F1's Fernando Alonso warns Spanish fans to curb their enthusiasm
MONTMELO, Spain (AP) -- Ferrari driver Fernando Alonso is telling his local fans to keep their expectations low for this Sunday's Spanish Grand Prix.
The two-time former Formula One champion downplayed his third-place finish three weeks ago in China and said progress is going slow for Ferrari as it tries to make up ground on Mercedes.
"If I say we will fight for the podium I will probably be lying to you, and I don't want to disappoint our fans," Alonso said on Thursday, a day before practice begins at the season's first event in Europe.
Alonso sits third in the standings with 41 points after Mercedes pair Nico Rosberg and Lewis Hamilton swept the first four races of the season. Rosberg leads the standings with 79 points with Hamilton four points behind.
Ferrari's last win came at Montmelo one year ago when Alonso got his second career victory on the circuit. Since then, it is on its longest streak without a victory in almost two decades after Red Bull's Sebastian Vettel dominated the end of last season before Mercedes took the lead this year.
Alonso has yet to crack the top three spots in qualifying so far in 2014, while Kimi Raikkonen has fared even worse in his return to the team that he won the world title with in 2007. The Finn hasn't finished in the top six spots in any race, and has also lacked speed in qualifying.
"We finished ninth and 10th in Bahrain and did podium in China because we had some things (come) together on that Sunday, but it is not that we are in a position to say we will fight for the podium here," Alonso said. "Barcelona is a good point to check how competitive we are."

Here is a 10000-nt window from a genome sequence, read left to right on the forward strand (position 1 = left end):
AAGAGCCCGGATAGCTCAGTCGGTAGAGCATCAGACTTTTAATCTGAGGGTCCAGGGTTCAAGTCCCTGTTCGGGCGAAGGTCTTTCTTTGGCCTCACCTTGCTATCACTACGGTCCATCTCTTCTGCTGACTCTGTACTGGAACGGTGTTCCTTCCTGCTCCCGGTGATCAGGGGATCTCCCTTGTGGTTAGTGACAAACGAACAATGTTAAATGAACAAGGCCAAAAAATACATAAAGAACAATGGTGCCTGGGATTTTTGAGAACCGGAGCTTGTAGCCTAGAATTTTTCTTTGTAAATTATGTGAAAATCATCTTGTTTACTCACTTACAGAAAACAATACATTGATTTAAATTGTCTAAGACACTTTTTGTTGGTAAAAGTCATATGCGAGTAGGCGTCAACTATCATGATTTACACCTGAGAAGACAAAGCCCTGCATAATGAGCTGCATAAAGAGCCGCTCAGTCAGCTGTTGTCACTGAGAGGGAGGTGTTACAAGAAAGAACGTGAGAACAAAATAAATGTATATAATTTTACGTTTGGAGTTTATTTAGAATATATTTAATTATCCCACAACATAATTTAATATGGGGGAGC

Alonso said Ferrari's upgrade package is "nothing out of the world" and that the biggest advantage he will have is his knowledge of the Circuit de Barcelona-Catalunya with its single straightaway, which he hoped would reduce Mercedes' ability to leverage its better overall speed.
The race will be Ferrari's second under new team principal Marco Mattiacci after he replaced Stefano Domenicali. Mattiacci, a former president of Ferrari North America but with no experience in F1, arrived to Shanghai in time to watch Alonso steer to a third-place finish.
Alonso said Mattiacci was meeting with everyone on the team- from drivers to engineers and crew members- but needed time to learn the sport before he put his stamp on the Italian team.
"At the moment everything is more or less the same," Alonso said. "Everything is calm, no big changes. In China, Marco arrived with little experience in motor racing and lots of experience on the management side, but he is listening and learning as much as he can. I don't think Marco wants to become an engineer, but he will need some time to settle down and make some decisions.
"It is a good thing for Ferrari to move forward and past some historical mistakes."
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